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Insurer's Independent Medical Exam for UPS Drivers

Chicago Lawyers Helping Injured Delivery Workers

As a UPS driver, you need to use considerable strength and skill to control a heavy truck. You face the chance of serious injuries due to chronic strain, as well as accidents. If you are concerned about an insurer’s independent medical exam for UPS drivers, you should discuss your situation with the seasoned Chicago workers’ compensation attorneys of Katz, Friedman, Eisenstein, Johnson, Bareck & Bertuca. We also pursue personal injury lawsuits and SSDI claims so we can look at all potential areas of relief.

Insurer’s Independent Medical Exam for UPS Drivers

As a UPS driver in Chicago, you may find yourself seriously injured in collisions with other vehicles. While delivering packages to a customer’s doorstep, you may face dangerous property conditions such as a broken sidewalk, broken steps, or a car backing out of the driveway. You may be harmed by a property owner’s dog or other pet. Wear and tear can occur simply while driving a heavy truck and may result in chronic conditions. In some cases, UPS drivers suffer a flare-up or exacerbation of a pre-existing condition such as a disc herniation. As a UPS driver, if you are in any of these situations, you may require medical care and you may not be able to work for a certain period of time as you recuperate. In the case of catastrophic injuries, you may not be able to work again or you may not be able to continue working as a UPS driver. To understand your rights, meet with an experienced workers’ compensation lawyer.

When an insurer is skeptical of a UPS driver’s claim, it may ask the driver to go through what’s called an independent medical exam (IME). In spite of its name, insurers tend to retain those IME doctors who have a history of recommending conservative treatments or siding with insurers over injured workers. There are situations in which two doctors may have conflicting viewpoints. An arbitrator at the Illinois Workers’ Compensation Commission may need to weigh the credibility of the doctors’ opinions about a wide range of issues, including whether:

  • Your work injuries aggravated a preexisting condition
  • The injuries are job-related
  • The injuries are as severe as your doctor claims
  • You are partially or totally disabled by job-related injuries
  • You require surgery or another procedure
  • Limitations on your ability to work for UPS or another employer, such as restrictions on the amount of weight you can lift.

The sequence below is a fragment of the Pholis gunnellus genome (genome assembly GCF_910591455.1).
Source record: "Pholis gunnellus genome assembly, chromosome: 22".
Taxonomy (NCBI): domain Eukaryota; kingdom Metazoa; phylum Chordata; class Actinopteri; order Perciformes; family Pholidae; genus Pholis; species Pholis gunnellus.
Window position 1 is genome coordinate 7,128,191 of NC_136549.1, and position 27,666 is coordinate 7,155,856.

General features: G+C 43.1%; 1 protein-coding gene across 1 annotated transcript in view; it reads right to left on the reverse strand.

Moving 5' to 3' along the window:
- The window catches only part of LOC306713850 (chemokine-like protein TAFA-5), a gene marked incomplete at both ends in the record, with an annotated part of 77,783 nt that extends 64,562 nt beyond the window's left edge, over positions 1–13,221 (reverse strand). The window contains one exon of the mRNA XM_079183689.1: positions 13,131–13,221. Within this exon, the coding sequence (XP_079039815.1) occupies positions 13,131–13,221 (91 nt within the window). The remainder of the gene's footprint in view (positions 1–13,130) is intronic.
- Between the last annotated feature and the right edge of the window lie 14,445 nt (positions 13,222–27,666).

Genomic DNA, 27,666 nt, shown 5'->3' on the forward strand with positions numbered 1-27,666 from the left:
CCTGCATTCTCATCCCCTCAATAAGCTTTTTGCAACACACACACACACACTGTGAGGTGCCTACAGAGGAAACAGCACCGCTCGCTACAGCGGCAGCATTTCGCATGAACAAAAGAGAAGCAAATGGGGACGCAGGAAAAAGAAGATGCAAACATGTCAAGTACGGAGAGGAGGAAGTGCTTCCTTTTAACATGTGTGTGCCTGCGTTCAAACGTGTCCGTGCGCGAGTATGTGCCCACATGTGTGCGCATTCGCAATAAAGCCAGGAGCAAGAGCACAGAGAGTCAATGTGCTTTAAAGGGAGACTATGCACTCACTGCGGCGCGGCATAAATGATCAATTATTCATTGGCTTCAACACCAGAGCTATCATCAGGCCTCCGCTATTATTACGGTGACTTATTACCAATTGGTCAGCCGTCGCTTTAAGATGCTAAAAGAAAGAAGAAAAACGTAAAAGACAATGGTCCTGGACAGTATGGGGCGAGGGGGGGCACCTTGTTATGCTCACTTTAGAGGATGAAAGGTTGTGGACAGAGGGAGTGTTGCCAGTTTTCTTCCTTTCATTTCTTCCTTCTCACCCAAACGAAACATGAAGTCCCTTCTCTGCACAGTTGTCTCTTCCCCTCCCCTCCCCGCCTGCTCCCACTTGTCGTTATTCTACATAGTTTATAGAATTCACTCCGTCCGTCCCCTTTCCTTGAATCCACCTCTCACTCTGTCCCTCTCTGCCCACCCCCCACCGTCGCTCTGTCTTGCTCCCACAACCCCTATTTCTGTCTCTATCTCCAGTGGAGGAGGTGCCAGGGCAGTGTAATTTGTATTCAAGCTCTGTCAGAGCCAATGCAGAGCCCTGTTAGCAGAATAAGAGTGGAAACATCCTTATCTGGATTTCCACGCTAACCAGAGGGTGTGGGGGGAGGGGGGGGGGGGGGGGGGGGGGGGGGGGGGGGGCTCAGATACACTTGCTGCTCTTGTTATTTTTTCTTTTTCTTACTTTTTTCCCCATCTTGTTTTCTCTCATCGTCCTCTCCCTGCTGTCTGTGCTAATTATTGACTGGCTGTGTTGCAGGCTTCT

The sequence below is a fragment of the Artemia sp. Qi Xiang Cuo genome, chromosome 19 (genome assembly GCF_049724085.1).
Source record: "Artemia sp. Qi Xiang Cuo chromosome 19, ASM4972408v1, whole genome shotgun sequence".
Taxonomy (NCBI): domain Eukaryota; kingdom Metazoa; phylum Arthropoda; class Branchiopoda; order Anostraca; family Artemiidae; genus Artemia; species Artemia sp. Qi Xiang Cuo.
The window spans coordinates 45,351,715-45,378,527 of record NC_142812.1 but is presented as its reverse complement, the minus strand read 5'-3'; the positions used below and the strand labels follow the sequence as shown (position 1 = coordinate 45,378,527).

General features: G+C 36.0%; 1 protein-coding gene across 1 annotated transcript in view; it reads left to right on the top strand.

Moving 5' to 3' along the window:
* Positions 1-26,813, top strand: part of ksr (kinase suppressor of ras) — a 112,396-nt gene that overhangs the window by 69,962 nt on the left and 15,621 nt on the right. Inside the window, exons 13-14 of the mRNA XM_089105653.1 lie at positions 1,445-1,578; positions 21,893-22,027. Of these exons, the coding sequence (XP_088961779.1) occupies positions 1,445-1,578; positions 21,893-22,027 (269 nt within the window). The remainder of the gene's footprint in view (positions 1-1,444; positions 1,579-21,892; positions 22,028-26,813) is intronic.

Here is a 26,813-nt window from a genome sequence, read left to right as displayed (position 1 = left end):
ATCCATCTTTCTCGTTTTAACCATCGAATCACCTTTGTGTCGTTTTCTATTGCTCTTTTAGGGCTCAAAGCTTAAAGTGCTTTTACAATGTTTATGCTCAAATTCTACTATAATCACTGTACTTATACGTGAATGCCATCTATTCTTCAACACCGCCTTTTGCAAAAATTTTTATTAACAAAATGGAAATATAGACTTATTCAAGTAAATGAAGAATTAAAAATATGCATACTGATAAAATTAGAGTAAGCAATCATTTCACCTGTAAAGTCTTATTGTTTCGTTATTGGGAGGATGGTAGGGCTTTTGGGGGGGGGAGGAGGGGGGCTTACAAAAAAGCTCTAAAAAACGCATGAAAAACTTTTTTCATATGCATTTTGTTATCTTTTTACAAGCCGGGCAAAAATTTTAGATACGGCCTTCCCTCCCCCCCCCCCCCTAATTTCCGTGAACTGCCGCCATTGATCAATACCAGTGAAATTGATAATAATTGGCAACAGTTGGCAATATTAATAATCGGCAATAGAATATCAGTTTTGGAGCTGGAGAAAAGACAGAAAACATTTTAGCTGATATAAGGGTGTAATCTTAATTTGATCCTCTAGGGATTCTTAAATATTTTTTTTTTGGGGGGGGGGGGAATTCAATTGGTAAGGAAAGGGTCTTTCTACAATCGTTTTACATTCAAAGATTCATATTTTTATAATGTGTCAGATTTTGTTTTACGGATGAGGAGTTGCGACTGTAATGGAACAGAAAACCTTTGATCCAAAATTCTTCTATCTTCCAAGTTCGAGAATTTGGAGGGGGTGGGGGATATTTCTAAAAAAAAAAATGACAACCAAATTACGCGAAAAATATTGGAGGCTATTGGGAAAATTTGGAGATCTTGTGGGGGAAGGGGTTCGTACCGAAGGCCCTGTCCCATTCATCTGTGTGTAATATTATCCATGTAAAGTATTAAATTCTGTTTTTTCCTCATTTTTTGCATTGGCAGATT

You may be reluctant to go to an IME, knowing that the doctor examining you may be biased in favor of UPS’ insurer. However, if you don’t go to the IME, an insurer can stop paying you benefits. Accordingly, it is critical to go to the IME, while also bearing in mind that the doctor is not your treating physician, and doesn’t owe you the same duty that’s owed by your own doctor. Everything you say can be shared with the insurer.

What Happens at an IME?

UPS’ insurer is entitled to ask that you see a doctor it has chosen for your work injuries. The doctor conducting the IME will review your medical records even before seeing you. Before the IME, a nurse or doctor may watch you as you exit your car or other transport in which you arrived, and you may also be observed when you leave. The purpose of these observations is to figure out whether you are being truthful during the exam about what your range of motion and your ability to perform other tasks is.

During the IME, the doctor will conduct a physical exam. You’ll be asked about your injuries and what treatment you’ve undergone already, as well the treatment you’re currently going through. A doctor will also decide whether you’ve arrived at maximum medical improvement (MMI). At this point, you won’t improve any further. Your doctor may have arrived at a different conclusion than the one the IME doctor reaches. For instance, your doctor may believe you have significant restrictions on your ability to work, such that you may not be able to drive for a living anymore and you may need to undergo vocational rehabilitation. The IME doctor may look at the same symptoms and express the opinion that you are only partially disabled and simply need some restrictions on the time you spend on the road and the packages you lift.

Retain a Seasoned Chicago Attorney Who Represents Injured UPS Workers

An insurer’s independent medical exam for UPS drivers can exert a substantial influence on an arbitrator. The seasoned Chicago lawyers of Katz, Friedman, Eisenstein, Johnson, Bareck & Bertuca can provide legal representation to UPS drivers with questioned or disputed claims or claims. We also represent UPS drivers in Champaign, Quincy, Aurora, and Rockford, as well as Winnebago, Kane, Sangamon, Adams, and Cook Counties. If you sustained an injury while working at UPS, you should call us at 800-444-1525 or 312-263-6330 or complete our online form.